Freezing drizzle in the early a.m. kept me housebound this morning. No errands beckoned me to scurry out in that mess and I was happy to linger over breakfast and enjoy that second cup of coffee before getting my day started.
Today was relegated to Christmas activities – decorating and addressing cards.
Decorating was placing Marcella the Christmas Moose on the corner cabinet in the kitchen. She is about 8 inches tall, soft and cuddly with red plaid antlers and makes me smile every time I glance over at her. The wreath, adorned with a row of Christmas characters, was hung on the steel door before the screen door freezes up again. It took me five minutes and I was done.
Gone forever is the all-day tree trimming and decorating as detailed in last year’s post (https://lindaschaubblog.net/2013/11/30/on-the-sunny-side-of-the-street). In a small house, for every item you remove to put out a Christmas decoration, you must find a temporary home for it. That’s a rather tedious affair, and now I find it easier to simply remember what the whole house looked like when it was so very festive and save myself the aggravation of all the work.
Next on the agenda was addressing the Christmas cards. I gathered the address book, cards, stamps and stickers. I have enough return stickers to last me the rest of my living days, and then some. Over the years I’ve contributed to charities for guide dogs, wildlife preservation, animal welfare and veterans – my reward is calendars, cards, notepads and address stickers – endless stickers.
I perused the list of addressees and noted happily that I was not crossing anyone off due to their passing or just dropping off the map. Sadly, it seems like the past few years, I’ve written out less and less cards for just those reasons.
It is hard to lose someone near an important holiday time because that holiday will forevermore be tainted by that loss. My good friend Marge lost her son Easter weekend, her grandson Mother’s Day weekend and her mom just passed away Wednesday, so this Thanksgiving and going forward will be bittersweet for Marge. My heart goes out to her.
The past two weeks a thought has niggled at the back of my mind and I cannot shake it free. It revolves around remembering a woman that recently passed away, but whom I never met.
Marge and I went to Elizabeth Park two weeks ago today and on the way home we passed a sign advertising an estate sale. “C’mon, let’s see what they have” Marge said and I responded that I’d never been to an estate sale. So this was my first time.
We looked outside, then entered through the sunroom and stood in a short queue which soon dispersed as attendees made their way to different rooms. While we didn’t know anything about the homeowner, we knew it was a woman by the array of goods available. As I walked around I felt as if this band of folks, including myself, were intruders as they perused the woman’s possessions.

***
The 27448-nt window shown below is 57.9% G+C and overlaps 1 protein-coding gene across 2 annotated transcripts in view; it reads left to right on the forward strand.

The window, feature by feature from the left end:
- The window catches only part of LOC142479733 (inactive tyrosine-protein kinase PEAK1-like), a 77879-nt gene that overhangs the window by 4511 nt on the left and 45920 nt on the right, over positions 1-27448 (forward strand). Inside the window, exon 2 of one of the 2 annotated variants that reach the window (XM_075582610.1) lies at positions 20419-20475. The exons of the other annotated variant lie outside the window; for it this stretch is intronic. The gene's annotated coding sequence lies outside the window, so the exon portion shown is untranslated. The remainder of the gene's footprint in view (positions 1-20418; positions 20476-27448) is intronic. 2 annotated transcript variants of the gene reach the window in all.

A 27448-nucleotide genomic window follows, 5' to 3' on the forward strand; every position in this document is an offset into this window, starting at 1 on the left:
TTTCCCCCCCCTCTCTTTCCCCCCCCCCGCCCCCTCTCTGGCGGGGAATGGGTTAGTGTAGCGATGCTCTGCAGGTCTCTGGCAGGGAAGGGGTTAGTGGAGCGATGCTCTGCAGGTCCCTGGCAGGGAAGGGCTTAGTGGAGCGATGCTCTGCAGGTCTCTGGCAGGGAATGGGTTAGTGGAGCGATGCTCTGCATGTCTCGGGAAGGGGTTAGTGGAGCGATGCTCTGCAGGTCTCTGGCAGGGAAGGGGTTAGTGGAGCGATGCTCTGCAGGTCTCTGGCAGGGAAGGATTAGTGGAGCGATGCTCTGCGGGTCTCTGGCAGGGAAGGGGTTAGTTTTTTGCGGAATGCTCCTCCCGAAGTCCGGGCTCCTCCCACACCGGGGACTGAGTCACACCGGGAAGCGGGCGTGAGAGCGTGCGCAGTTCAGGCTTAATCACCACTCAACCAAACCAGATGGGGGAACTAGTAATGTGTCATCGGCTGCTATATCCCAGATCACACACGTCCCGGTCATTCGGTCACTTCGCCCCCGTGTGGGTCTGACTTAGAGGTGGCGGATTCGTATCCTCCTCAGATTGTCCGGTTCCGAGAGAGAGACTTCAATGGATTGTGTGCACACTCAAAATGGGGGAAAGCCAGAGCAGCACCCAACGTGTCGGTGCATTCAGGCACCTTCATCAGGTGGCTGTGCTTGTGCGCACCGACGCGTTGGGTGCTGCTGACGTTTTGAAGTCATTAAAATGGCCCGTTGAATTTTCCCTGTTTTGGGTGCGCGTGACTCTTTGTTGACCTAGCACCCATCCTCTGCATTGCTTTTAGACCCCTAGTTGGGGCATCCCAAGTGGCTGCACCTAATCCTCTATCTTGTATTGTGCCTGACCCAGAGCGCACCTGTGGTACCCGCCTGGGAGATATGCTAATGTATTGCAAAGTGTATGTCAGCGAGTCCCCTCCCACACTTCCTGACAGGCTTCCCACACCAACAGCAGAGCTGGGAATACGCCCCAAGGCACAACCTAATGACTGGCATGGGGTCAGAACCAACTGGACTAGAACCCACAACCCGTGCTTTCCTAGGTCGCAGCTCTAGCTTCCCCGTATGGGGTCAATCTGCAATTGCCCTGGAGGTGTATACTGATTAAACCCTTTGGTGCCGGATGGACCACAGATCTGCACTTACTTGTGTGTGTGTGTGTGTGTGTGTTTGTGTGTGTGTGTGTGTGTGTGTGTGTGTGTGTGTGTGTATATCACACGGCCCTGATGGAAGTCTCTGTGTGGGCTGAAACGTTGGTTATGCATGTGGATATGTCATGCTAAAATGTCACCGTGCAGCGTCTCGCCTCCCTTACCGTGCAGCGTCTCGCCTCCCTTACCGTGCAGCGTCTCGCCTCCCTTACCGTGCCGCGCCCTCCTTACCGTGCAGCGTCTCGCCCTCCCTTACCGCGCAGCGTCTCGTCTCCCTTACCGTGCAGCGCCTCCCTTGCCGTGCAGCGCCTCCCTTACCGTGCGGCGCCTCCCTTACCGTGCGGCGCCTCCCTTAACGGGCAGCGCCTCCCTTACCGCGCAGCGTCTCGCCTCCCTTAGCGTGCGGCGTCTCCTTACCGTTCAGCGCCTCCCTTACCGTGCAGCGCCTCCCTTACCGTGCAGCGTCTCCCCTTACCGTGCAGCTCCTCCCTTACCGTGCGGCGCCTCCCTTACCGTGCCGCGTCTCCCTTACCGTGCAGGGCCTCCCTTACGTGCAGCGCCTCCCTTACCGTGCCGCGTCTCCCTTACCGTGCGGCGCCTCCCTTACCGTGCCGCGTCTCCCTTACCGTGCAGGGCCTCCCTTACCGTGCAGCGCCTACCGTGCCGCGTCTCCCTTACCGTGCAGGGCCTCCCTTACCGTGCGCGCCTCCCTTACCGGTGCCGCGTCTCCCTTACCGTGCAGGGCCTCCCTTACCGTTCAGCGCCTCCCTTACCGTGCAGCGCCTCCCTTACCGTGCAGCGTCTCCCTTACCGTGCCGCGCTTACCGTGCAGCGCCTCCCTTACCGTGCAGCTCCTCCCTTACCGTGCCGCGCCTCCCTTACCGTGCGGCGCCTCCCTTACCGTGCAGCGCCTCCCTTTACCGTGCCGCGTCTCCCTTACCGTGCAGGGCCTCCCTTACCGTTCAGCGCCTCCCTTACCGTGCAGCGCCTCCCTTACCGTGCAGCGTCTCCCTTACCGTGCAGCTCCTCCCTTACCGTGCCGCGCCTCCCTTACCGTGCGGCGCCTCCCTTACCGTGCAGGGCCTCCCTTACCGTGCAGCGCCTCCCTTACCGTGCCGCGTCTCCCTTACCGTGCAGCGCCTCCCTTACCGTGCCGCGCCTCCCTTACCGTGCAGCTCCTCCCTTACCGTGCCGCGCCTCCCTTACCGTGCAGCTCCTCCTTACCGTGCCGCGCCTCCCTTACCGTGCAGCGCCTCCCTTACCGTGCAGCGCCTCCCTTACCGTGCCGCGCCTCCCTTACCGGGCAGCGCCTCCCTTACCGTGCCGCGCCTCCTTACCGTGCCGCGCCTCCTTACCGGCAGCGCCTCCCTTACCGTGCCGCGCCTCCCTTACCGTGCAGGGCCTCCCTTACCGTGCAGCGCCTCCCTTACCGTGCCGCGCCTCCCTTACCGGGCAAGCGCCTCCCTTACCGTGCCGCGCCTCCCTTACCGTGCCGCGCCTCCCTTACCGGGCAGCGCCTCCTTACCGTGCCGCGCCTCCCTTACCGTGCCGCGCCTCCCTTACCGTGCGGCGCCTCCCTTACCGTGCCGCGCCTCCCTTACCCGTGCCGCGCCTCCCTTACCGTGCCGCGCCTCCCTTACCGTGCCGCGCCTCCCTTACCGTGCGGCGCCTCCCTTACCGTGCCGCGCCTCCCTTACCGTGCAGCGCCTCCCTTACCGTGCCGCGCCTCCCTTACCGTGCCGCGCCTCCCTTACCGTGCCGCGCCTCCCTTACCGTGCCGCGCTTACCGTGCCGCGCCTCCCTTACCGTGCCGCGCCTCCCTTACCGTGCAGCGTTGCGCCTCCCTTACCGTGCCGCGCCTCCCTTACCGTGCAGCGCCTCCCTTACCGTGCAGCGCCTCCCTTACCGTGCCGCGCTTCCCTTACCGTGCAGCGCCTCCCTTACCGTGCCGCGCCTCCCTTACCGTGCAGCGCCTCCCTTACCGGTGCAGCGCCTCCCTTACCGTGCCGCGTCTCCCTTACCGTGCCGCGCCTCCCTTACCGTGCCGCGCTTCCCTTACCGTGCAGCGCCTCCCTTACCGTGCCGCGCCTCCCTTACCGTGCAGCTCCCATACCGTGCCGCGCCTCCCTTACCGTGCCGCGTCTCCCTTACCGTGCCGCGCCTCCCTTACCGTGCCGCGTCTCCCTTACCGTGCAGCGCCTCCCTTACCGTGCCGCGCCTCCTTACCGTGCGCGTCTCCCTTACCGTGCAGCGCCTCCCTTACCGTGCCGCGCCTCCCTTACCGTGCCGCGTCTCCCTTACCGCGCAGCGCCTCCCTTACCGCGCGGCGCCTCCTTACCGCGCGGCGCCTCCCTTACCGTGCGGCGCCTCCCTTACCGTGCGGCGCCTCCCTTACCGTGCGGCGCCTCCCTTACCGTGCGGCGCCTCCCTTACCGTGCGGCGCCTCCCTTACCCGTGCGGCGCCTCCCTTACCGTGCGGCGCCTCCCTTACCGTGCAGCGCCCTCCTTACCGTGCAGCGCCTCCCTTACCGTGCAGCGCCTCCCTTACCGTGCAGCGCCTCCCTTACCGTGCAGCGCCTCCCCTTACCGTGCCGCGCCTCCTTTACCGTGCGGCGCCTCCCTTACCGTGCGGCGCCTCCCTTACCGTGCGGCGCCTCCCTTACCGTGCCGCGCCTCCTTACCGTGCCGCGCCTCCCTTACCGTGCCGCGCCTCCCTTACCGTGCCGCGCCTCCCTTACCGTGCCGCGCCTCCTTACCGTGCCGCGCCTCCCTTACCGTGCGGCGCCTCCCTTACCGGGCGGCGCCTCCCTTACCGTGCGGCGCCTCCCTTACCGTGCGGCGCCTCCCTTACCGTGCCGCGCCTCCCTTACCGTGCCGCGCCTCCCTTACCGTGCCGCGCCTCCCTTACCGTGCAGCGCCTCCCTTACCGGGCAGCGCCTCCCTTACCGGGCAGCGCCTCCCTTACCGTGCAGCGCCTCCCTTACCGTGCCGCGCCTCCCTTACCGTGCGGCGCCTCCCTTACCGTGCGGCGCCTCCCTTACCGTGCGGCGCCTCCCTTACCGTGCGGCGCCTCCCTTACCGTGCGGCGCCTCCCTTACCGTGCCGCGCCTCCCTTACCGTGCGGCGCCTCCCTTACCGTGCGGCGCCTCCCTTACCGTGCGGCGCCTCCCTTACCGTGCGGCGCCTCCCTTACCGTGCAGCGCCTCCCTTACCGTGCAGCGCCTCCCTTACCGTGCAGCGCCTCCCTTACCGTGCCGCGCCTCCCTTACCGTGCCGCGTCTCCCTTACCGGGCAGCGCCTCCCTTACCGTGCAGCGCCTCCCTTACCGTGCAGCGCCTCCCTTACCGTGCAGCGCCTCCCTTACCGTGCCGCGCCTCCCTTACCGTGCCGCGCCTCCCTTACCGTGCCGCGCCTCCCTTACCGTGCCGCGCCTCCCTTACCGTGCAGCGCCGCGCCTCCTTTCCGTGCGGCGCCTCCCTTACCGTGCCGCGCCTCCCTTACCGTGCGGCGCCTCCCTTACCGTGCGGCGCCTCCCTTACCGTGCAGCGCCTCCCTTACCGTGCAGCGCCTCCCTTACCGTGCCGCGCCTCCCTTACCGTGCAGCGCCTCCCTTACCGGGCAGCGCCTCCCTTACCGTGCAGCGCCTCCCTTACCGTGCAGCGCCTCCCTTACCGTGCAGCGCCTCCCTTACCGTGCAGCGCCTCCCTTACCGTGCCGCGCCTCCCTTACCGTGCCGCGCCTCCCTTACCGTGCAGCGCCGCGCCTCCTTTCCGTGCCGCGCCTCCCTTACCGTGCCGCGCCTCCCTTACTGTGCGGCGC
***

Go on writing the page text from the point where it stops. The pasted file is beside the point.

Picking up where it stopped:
Yet … I felt a small connection to this person.
Her interests mirrored my own.
In the basement were various pieces of exercise equipment, among them a bicycle, very similar to mine.
She was an avid reader – paperback novels lined several bookshelves.
But the items that captured my attention the most were dozens of red plush Christmas stockings, some stacked, some strewn about on a long table. Nearby was a plastic bin that contained baubles, ribbons, trims and packages of unopened glitter, no doubt intended to personalize those plush stockings. One day. Someday….
I have, through the years, been somewhat of an “artsy-fartsy” type myself as that expression goes.
I took art classes and liked doing pastels of flowers and animals.
I designed and did crewel work onto sweatshirts. They were beautiful, then I didn’t want to wear them in case they got ruined.
When I worked onsite, my mom and I crafted small holiday items and filled them with treats to surprise my coworkers when they arrived for work on all the traditional holidays. It was a pleasure for us to do so, and, though their treat was not unexpected, I enjoyed seeing their happy faces nonetheless.
This woman obviously lived alone, and, somehow my glimpse into her life made me gulp a little and I felt somewhat sad. Wow, this could be me one day.
Just before we left, I noticed a digital burglar alarm in the kitchen with the words “Navarre residence” displayed. When I was online later in the day, I matched the name and address and put a face to this woman – Jane Navarre. Somehow, it seemed to personalize her a little more, for me anyway, and take away from the harsh reality of seeing her treasures and trinkets scattered on long tables throughout what had been her home. I looked for an obituary notice but could not find one.
I’ll guess I’ll just let it go now, since I’ve committed my thoughts to this post.
I am, however, reminded of Jane and others, who have left us too soon, especially every time I hear James Taylor’s melancholy rendition of “Have Yourself a Merry Little Christmas” and the words about being together if the Fates allow.
It’s all heady stuff.
Hug those who make you smile.
Through the years
We all will be together,
If the Fates allow
Hang a shining star upon the highest bough.
And have yourself A merry little Christmas now.